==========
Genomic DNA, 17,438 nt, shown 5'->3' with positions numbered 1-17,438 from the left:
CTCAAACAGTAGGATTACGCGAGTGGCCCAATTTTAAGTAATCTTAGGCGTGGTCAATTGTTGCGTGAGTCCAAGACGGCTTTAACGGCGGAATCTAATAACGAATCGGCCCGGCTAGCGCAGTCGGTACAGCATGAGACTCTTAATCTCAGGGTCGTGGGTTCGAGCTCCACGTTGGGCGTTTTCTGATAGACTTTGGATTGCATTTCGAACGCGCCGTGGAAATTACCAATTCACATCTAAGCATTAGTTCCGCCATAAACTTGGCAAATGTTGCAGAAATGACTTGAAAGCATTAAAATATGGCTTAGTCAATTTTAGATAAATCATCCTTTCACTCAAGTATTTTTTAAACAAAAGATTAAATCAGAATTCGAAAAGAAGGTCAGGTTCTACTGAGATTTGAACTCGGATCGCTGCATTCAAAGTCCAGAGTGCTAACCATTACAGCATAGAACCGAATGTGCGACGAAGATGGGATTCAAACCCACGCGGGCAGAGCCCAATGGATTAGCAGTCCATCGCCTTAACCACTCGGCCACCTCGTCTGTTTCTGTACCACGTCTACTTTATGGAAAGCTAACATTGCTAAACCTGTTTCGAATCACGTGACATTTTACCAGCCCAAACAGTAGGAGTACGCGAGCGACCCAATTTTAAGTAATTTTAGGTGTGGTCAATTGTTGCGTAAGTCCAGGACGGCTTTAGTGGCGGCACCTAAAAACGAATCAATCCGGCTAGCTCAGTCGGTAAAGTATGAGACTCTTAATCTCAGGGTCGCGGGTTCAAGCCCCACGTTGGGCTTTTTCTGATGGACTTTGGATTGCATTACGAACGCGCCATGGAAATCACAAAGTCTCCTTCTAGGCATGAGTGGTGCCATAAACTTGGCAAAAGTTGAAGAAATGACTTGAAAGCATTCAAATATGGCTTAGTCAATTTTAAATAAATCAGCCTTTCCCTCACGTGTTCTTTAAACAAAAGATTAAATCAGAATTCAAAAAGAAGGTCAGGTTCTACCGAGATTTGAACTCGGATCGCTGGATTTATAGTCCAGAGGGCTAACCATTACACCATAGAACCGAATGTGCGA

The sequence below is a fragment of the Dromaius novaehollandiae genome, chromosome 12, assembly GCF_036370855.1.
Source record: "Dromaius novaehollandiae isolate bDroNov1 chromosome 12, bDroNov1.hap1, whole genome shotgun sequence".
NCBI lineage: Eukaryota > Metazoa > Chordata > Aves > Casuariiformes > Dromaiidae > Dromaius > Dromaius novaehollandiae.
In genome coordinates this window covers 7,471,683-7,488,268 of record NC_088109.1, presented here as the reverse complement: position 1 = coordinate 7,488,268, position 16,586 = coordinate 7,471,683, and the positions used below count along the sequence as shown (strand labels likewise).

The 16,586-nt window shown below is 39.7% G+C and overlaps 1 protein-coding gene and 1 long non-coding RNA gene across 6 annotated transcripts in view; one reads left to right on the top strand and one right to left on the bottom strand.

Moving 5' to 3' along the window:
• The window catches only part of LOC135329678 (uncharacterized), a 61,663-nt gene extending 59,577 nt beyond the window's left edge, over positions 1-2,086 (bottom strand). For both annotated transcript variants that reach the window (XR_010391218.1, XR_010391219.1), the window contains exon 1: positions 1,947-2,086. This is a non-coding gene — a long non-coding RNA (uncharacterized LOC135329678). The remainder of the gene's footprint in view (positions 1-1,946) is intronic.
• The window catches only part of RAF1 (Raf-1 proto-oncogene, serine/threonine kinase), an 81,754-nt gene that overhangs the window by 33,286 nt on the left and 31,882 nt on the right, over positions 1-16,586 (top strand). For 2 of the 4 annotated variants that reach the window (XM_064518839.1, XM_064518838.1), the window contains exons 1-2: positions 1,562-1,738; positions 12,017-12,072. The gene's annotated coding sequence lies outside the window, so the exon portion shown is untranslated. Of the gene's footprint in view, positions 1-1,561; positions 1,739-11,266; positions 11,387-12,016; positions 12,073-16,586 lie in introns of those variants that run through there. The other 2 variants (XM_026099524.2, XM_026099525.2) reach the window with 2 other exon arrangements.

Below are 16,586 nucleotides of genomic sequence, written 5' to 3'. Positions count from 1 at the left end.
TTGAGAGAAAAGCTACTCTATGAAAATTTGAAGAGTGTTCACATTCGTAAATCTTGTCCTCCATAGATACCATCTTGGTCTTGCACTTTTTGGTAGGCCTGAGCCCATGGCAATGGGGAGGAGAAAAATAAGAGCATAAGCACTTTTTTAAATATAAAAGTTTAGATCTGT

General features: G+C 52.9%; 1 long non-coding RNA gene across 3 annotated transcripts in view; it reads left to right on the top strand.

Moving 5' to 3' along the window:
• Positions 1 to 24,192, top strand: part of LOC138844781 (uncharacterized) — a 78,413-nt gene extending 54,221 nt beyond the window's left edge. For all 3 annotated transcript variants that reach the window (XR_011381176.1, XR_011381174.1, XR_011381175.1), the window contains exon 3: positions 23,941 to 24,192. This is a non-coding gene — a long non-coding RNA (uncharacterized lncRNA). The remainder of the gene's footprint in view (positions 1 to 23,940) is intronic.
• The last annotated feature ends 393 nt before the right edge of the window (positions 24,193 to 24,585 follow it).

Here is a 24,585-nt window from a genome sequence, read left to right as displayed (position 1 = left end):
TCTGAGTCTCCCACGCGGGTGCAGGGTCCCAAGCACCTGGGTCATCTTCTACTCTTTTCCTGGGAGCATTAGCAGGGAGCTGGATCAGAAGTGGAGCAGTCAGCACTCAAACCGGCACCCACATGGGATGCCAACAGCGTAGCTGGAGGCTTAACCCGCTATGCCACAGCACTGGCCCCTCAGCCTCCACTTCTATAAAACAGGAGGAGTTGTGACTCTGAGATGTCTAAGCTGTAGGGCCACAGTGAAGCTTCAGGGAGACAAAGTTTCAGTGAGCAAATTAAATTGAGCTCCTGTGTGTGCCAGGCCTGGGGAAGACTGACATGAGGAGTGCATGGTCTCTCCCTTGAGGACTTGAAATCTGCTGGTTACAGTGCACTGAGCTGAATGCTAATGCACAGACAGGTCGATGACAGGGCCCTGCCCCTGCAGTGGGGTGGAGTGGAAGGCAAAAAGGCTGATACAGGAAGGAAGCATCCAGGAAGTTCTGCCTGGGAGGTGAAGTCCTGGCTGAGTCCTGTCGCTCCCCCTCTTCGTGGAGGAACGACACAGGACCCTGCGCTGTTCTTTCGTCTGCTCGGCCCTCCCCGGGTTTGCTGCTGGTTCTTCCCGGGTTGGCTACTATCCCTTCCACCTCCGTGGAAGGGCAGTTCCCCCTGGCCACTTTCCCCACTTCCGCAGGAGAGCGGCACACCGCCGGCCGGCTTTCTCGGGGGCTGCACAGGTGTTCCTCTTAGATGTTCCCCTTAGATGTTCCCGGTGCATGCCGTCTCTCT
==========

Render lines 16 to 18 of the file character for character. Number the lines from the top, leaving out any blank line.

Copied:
• The last annotated feature ends 393 nt before the right edge of the window (positions 24,193 to 24,585 follow it).

Here is a 24,585-nt window from a genome sequence, read left to right as displayed (position 1 = left end):
TCTGAGTCTCCCACGCGGGTGCAGGGTCCCAAGCACCTGGGTCATCTTCTACTCTTTTCCTGGGAGCATTAGCAGGGAGCTGGATCAGAAGTGGAGCAGTCAGCACTCAAACCGGCACCCACATGGGATGCCAACAGCGTAGCTGGAGGCTTAACCCGCTATGCCACAGCACTGGCCCCTCAGCCTCCACTTCTATAAAACAGGAGGAGTTGTGACTCTGAGATGTCTAAGCTGTAGGGCCACAGTGAAGCTTCAGGGAGACAAAGTTTCAGTGAGCAAATTAAATTGAGCTCCTGTGTGTGCCAGGCCTGGGGAAGACTGACATGAGGAGTGCATGGTCTCTCCCTTGAGGACTTGAAATCTGCTGGTTACAGTGCACTGAGCTGAATGCTAATGCACAGACAGGTCGATGACAGGGCCCTGCCCCTGCAGTGGGGTGGAGTGGAAGGCAAAAAGGCTGATACAGGAAGGAAGCATCCAGGAAGTTCTGCCTGGGAGGTGAAGTCCTGGCTGAGTCCTGTCGCTCCCCCTCTTCGTGGAGGAACGACACAGGACCCTGCGCTGTTCTTTCGTCTGCTCGGCCCTCCCCGGGTTTGCTGCTGGTTCTTCCCGGGTTGGCTACTATCCCTTCCACCTCCGTGGAAGGGCAGTTCCCCCTGGCCACTTTCCCCACTTCCGCAGGAGAGCGGCACACCGCCGGCCGGCTTTCTCGGGGGCTGCACAGGTGTTCCTCTTAGATGTTCCCCTTAGATGTTCCCGGTGCATGCCGTCTCTCT